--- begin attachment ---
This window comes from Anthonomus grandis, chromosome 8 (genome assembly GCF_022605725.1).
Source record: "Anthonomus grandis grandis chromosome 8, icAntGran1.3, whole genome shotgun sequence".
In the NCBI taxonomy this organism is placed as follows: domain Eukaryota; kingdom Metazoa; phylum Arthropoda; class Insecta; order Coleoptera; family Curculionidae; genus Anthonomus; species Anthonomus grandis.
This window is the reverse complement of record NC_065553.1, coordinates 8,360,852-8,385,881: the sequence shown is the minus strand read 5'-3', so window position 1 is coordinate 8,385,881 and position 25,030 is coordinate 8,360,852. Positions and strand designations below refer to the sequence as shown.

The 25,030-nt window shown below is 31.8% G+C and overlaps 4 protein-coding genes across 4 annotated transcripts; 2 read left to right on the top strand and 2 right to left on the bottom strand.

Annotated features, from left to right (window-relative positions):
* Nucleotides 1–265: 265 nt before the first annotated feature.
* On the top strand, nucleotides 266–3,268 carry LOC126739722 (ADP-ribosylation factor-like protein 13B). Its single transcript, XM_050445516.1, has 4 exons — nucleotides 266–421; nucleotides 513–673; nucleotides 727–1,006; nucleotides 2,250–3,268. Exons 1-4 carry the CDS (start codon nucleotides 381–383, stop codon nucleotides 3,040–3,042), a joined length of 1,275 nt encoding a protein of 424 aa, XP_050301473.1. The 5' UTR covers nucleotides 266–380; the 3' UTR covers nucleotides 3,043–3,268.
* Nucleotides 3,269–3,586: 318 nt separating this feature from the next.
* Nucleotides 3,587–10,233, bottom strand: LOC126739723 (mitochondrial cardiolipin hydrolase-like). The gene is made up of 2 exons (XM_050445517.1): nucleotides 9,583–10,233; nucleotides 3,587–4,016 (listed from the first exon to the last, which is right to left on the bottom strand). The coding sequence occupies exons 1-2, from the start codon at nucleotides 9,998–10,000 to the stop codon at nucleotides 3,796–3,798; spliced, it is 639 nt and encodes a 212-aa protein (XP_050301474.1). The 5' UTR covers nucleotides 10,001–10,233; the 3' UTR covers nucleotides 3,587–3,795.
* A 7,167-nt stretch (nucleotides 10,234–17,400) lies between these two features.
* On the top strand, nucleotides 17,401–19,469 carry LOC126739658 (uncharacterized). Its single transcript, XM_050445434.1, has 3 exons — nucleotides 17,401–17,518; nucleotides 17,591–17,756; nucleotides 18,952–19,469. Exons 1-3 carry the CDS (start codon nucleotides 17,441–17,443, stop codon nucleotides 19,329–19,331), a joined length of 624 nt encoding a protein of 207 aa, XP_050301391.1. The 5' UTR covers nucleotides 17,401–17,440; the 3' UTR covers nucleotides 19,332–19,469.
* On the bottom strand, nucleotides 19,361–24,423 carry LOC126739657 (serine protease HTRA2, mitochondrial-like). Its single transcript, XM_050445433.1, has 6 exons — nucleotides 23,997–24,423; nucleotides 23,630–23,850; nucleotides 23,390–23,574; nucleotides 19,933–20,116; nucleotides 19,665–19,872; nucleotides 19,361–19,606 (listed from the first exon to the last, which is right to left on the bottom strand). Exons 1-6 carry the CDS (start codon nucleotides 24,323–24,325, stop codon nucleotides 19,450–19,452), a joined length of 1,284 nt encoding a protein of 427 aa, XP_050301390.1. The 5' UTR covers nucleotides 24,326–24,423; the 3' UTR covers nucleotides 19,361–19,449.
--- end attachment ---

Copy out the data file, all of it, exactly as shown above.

This window comes from Anthonomus grandis, chromosome 8 (genome assembly GCF_022605725.1).
Source record: "Anthonomus grandis grandis chromosome 8, icAntGran1.3, whole genome shotgun sequence".
In the NCBI taxonomy this organism is placed as follows: domain Eukaryota; kingdom Metazoa; phylum Arthropoda; class Insecta; order Coleoptera; family Curculionidae; genus Anthonomus; species Anthonomus grandis.
This window is the reverse complement of record NC_065553.1, coordinates 8,360,852-8,385,881: the sequence shown is the minus strand read 5'-3', so window position 1 is coordinate 8,385,881 and position 25,030 is coordinate 8,360,852. Positions and strand designations below refer to the sequence as shown.

The 25,030-nt window shown below is 31.8% G+C and overlaps 4 protein-coding genes across 4 annotated transcripts; 2 read left to right on the top strand and 2 right to left on the bottom strand.

Annotated features, from left to right (window-relative positions):
* Nucleotides 1–265: 265 nt before the first annotated feature.
* On the top strand, nucleotides 266–3,268 carry LOC126739722 (ADP-ribosylation factor-like protein 13B). Its single transcript, XM_050445516.1, has 4 exons — nucleotides 266–421; nucleotides 513–673; nucleotides 727–1,006; nucleotides 2,250–3,268. Exons 1-4 carry the CDS (start codon nucleotides 381–383, stop codon nucleotides 3,040–3,042), a joined length of 1,275 nt encoding a protein of 424 aa, XP_050301473.1. The 5' UTR covers nucleotides 266–380; the 3' UTR covers nucleotides 3,043–3,268.
* Nucleotides 3,269–3,586: 318 nt separating this feature from the next.
* Nucleotides 3,587–10,233, bottom strand: LOC126739723 (mitochondrial cardiolipin hydrolase-like). The gene is made up of 2 exons (XM_050445517.1): nucleotides 9,583–10,233; nucleotides 3,587–4,016 (listed from the first exon to the last, which is right to left on the bottom strand). The coding sequence occupies exons 1-2, from the start codon at nucleotides 9,998–10,000 to the stop codon at nucleotides 3,796–3,798; spliced, it is 639 nt and encodes a 212-aa protein (XP_050301474.1). The 5' UTR covers nucleotides 10,001–10,233; the 3' UTR covers nucleotides 3,587–3,795.
* A 7,167-nt stretch (nucleotides 10,234–17,400) lies between these two features.
* On the top strand, nucleotides 17,401–19,469 carry LOC126739658 (uncharacterized). Its single transcript, XM_050445434.1, has 3 exons — nucleotides 17,401–17,518; nucleotides 17,591–17,756; nucleotides 18,952–19,469. Exons 1-3 carry the CDS (start codon nucleotides 17,441–17,443, stop codon nucleotides 19,329–19,331), a joined length of 624 nt encoding a protein of 207 aa, XP_050301391.1. The 5' UTR covers nucleotides 17,401–17,440; the 3' UTR covers nucleotides 19,332–19,469.
* On the bottom strand, nucleotides 19,361–24,423 carry LOC126739657 (serine protease HTRA2, mitochondrial-like). Its single transcript, XM_050445433.1, has 6 exons — nucleotides 23,997–24,423; nucleotides 23,630–23,850; nucleotides 23,390–23,574; nucleotides 19,933–20,116; nucleotides 19,665–19,872; nucleotides 19,361–19,606 (listed from the first exon to the last, which is right to left on the bottom strand). Exons 1-6 carry the CDS (start codon nucleotides 24,323–24,325, stop codon nucleotides 19,450–19,452), a joined length of 1,284 nt encoding a protein of 427 aa, XP_050301390.1. The 5' UTR covers nucleotides 24,326–24,423; the 3' UTR covers nucleotides 19,361–19,449.